China moves closer to digital yuan
China is closing in on its goal of issuing a digital version of its currency, publishing a draft regulatory framework that would outlaw privately-issued yuan-pegged tokens while legalising a new official digital yuan – days after The Bahamas became the first country in the world to roll out a full-scale CBDC.
On 23 October the People’s Bank of China published a proposal to revise China’s central banking law, which underpins the PBOC’s legal authority, to include a framework for a new central bank digital currency (CBDC).
The consultation will remain open for comment for one month, until 23 November.
The draft law would create a legal basis for the creation of a digital currency, updating the definition of renminbi, the official name of China’s currency, to state that the currency “includes both physical form and digital form”.
But it also states that “it is clear that any entity or individual is prohibited from making and selling digital tokens that replace renminbi’s circulation in the market”. It proposes to confiscate any illegal income from privately-created digital yuan, as well as imposing fines of up to five times that amount.
It also says that in “serious” circumstances private creators could face personal liability at director and senior manager level under existing rules for violation of administrative regulations by financial institutions, which include fines at 10 times the illegal income.
Mu Changchun, who heads the PBOC’s digital currency research project, told the Bund Summit in Shanghai on 25 October that the digital yuan would not be competing with existing digital payment platforms Alipay and WeChat. “They don’t belong to the same dimension. WeChat and Alipay are wallets, while the digital yuan is the money in the wallet,” he said.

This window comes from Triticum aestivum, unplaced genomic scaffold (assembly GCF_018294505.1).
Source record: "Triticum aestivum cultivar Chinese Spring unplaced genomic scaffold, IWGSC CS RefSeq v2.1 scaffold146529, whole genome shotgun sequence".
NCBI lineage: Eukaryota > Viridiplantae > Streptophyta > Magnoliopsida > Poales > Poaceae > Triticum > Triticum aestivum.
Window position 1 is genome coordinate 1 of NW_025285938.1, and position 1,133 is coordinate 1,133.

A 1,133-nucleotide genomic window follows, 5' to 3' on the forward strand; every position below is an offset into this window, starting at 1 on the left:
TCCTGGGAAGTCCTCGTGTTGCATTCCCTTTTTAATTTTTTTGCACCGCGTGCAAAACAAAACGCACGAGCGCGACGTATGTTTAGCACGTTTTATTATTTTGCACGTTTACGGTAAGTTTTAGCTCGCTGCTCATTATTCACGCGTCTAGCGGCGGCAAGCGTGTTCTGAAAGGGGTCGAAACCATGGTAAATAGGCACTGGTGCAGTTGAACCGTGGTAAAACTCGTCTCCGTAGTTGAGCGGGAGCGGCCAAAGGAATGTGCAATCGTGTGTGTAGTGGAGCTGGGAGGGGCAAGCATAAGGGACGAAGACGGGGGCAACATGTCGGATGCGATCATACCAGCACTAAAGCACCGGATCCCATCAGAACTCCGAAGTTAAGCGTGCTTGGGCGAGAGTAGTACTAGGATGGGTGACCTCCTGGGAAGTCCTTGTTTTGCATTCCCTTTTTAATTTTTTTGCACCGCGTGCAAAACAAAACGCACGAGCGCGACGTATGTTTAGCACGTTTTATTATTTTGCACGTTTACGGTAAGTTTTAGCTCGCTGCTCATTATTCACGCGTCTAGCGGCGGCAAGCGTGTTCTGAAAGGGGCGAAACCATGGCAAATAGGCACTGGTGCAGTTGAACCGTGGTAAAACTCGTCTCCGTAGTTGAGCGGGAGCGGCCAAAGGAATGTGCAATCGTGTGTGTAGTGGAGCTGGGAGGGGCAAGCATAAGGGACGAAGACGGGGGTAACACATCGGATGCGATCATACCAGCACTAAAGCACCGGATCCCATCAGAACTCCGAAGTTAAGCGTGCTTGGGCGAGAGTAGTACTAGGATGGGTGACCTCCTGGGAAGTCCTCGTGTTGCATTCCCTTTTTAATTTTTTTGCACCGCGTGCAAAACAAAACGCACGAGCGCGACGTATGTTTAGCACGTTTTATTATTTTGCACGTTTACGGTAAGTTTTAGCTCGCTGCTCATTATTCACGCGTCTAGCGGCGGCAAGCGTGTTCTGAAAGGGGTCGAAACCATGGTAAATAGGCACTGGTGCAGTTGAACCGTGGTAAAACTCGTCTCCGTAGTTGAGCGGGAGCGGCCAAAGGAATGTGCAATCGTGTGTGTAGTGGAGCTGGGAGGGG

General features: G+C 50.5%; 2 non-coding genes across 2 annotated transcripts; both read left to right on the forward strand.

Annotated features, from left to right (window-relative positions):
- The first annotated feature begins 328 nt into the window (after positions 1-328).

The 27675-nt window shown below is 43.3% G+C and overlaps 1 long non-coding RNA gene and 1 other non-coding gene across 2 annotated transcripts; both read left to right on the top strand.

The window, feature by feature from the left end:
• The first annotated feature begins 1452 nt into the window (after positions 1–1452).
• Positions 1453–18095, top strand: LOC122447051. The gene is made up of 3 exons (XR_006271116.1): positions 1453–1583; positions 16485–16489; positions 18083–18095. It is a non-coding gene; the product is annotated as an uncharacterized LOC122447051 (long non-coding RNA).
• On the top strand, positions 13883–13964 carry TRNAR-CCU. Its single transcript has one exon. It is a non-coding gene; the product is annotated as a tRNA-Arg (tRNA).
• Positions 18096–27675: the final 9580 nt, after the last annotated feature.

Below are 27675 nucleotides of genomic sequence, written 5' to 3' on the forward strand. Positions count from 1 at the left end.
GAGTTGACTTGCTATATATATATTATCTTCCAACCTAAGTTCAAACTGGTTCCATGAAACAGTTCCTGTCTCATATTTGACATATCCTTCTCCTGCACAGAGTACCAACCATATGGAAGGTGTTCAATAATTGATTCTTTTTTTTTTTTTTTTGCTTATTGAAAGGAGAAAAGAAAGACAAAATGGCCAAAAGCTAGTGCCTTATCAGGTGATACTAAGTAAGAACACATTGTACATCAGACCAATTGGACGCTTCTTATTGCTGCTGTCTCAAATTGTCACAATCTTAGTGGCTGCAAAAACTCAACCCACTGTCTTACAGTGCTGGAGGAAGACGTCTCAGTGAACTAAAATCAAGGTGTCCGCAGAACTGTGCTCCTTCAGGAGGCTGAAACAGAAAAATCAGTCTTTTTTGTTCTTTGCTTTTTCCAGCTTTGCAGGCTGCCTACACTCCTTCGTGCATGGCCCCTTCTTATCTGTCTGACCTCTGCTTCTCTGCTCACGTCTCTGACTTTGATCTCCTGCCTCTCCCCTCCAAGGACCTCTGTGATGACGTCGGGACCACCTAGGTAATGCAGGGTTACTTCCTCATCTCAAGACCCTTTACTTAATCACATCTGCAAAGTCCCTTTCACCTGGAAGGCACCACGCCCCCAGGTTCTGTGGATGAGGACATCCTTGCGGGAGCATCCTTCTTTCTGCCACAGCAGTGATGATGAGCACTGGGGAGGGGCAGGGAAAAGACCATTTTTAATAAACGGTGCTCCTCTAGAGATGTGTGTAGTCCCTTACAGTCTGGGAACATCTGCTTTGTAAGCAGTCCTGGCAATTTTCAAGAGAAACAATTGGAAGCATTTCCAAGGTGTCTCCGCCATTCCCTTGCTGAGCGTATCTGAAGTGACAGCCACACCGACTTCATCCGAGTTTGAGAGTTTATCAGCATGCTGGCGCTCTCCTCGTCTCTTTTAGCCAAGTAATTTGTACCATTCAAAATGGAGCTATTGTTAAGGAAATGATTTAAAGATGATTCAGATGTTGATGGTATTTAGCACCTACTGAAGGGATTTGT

Mu added the PBOC had already encountered the first counterfeit digital yuan in circulation.
Earlier this year the PBOC launched a trial scheme for the digital yuan, opening 113,300 consumer and 8,859 corporate digital wallets for residents of Suzhou, Shenzhen and Xiong’an between April and August.
PBOC deputy governor Fan Yifei told a conference on 5 October these “red envelopes” – a reference to the traditional packaging for cash gifts in Chinese culture – processed 1.1 billion yuan (US$162 million) across 3.1 million transactions over the course of the scheme. Fan said the experiment had been the widest use of a CBDC in a commercial setting to date.
But a Reuters survey of users in a Shenzhen shopping district detected scepticism over use of the CBDC, with some comparing it unfavourably to Alipay and Wechat.
The Hong Kong Monetary Authority (HKMA) has expressed its willingness to participate in trials for the digital yuan. In response to a query from a member of Hong Kong’s Legislative Council, HKMA financial services secretary Christopher Hui said the regulator was prioritising development of CBDCs for wholesale and cross-border payments ahead of domestic retail use.
Bahamas rolls out ‘sand dollars’
The PBOC paper came three days after the Central Bank of the Bahamas became the first in the world to complete the rollout of its CBDC.
The central bank announced on 20 October that the new so-called “sand dollar” was now available nationwide.
The nationwide rollout came after trials on the Bahamian islands of Exuma and Abaco last year. It is currently only usable within The Bahamas but Bobby Chen, assistant manager of electronic solutions at the central bank, told a local newspaper it is intended to eventually be interoperable with global currencies.
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